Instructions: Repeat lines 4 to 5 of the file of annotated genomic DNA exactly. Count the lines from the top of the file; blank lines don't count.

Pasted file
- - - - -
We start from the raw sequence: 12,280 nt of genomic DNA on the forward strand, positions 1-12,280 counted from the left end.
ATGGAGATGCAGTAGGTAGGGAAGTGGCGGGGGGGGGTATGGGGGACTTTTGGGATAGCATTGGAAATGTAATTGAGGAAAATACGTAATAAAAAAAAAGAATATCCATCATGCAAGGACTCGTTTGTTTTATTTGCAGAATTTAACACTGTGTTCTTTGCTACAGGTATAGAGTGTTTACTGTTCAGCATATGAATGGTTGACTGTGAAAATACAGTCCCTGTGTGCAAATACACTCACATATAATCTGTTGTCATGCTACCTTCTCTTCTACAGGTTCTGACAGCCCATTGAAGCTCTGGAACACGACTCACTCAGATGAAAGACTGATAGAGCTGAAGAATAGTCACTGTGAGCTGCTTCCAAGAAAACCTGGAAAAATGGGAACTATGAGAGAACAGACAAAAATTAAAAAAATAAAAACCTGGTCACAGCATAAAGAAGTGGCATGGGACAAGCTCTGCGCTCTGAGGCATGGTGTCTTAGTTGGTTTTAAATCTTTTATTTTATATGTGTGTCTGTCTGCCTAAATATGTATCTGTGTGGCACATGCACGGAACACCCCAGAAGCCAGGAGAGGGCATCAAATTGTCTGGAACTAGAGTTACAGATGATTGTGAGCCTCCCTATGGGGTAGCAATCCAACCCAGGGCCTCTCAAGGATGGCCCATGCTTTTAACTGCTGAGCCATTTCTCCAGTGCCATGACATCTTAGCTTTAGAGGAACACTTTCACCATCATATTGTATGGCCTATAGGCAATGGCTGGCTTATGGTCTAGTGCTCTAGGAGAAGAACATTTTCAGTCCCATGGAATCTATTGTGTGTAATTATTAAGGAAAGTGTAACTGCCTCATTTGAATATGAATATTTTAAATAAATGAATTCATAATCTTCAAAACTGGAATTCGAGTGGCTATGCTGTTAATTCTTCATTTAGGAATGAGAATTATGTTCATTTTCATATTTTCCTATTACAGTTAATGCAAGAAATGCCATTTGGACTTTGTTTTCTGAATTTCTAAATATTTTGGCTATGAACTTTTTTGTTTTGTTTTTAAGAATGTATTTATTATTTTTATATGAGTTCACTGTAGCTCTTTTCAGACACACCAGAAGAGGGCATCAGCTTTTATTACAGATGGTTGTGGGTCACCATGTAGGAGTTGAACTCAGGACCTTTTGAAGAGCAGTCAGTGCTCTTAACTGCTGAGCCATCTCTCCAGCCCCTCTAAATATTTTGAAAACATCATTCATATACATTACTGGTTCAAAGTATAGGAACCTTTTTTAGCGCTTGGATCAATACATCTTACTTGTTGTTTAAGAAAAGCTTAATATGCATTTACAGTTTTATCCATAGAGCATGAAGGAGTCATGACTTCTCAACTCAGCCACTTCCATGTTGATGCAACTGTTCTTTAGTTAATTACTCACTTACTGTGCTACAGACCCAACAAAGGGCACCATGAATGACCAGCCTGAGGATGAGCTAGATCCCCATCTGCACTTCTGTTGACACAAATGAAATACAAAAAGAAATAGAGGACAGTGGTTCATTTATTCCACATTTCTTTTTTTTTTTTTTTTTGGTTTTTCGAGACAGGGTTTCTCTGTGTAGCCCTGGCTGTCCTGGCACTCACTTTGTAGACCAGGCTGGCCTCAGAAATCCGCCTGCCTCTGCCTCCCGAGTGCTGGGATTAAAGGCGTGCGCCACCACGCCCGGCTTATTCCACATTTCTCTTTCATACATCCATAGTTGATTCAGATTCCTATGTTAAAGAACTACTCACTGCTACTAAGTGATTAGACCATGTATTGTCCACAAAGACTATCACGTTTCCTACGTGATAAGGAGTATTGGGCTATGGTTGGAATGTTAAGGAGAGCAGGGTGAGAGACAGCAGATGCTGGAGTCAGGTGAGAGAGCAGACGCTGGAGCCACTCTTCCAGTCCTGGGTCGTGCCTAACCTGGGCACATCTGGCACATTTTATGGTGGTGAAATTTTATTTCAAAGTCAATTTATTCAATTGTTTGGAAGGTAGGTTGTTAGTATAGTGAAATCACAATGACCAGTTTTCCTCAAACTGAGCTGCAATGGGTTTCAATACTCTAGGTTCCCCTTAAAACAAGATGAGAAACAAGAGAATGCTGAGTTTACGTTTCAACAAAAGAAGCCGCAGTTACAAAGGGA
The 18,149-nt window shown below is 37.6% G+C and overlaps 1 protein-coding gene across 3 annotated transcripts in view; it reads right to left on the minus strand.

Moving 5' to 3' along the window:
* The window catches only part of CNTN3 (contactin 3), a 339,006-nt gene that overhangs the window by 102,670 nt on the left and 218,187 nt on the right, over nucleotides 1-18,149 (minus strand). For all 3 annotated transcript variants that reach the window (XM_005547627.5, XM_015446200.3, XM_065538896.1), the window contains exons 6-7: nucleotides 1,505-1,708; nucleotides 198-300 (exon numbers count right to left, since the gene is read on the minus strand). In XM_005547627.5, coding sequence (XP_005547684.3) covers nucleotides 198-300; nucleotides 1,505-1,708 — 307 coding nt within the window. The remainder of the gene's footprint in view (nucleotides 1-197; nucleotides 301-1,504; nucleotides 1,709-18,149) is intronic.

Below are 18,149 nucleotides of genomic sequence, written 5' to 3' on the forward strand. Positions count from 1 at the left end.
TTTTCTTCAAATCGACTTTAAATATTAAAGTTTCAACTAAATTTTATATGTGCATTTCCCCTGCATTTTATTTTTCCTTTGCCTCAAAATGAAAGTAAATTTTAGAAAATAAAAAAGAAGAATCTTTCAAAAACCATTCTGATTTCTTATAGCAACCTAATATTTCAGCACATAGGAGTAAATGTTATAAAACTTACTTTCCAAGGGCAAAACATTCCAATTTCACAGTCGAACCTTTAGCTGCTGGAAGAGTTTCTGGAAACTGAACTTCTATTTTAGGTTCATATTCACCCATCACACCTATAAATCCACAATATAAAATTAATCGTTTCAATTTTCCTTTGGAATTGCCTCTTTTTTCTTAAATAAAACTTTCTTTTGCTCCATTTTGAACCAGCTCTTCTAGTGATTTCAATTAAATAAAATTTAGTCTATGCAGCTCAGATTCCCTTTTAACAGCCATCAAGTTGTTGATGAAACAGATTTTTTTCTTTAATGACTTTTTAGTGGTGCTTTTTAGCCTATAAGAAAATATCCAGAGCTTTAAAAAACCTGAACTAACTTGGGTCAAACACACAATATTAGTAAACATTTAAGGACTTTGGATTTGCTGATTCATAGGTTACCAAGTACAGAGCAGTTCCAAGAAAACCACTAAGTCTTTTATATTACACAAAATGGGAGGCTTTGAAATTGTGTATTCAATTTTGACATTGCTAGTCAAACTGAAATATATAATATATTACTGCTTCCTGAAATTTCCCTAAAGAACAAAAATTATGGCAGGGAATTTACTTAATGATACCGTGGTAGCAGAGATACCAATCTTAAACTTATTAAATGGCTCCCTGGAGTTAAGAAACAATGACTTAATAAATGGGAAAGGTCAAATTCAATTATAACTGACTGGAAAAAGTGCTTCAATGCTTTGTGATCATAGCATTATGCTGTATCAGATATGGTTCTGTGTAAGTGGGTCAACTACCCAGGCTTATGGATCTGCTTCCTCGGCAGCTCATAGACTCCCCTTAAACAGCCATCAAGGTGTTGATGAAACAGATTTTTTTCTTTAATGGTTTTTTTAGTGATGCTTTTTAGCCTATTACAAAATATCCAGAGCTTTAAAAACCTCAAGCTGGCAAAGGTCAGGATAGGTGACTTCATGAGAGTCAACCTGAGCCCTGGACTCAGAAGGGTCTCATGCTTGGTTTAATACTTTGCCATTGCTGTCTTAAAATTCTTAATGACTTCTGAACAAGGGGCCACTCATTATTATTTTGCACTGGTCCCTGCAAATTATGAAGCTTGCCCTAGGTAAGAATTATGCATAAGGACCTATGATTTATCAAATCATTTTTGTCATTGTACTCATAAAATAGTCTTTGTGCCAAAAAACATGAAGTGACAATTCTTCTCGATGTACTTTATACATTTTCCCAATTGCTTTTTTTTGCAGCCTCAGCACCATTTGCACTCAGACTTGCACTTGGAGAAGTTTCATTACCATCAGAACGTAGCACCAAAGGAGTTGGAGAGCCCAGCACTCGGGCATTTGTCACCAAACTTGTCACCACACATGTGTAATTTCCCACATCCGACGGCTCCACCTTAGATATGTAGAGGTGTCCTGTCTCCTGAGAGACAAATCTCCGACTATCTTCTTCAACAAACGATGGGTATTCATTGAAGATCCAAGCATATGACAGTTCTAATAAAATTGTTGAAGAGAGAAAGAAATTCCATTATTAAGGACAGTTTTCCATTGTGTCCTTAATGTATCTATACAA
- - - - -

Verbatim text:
Moving 5' to 3' along the window:
* The window catches only part of CNTN3 (contactin 3), a 339,006-nt gene that overhangs the window by 102,670 nt on the left and 218,187 nt on the right, over nucleotides 1-18,149 (minus strand). For all 3 annotated transcript variants that reach the window (XM_005547627.5, XM_015446200.3, XM_065538896.1), the window contains exons 6-7: nucleotides 1,505-1,708; nucleotides 198-300 (exon numbers count right to left, since the gene is read on the minus strand). In XM_005547627.5, coding sequence (XP_005547684.3) covers nucleotides 198-300; nucleotides 1,505-1,708 — 307 coding nt within the window. The remainder of the gene's footprint in view (nucleotides 1-197; nucleotides 301-1,504; nucleotides 1,709-18,149) is intronic.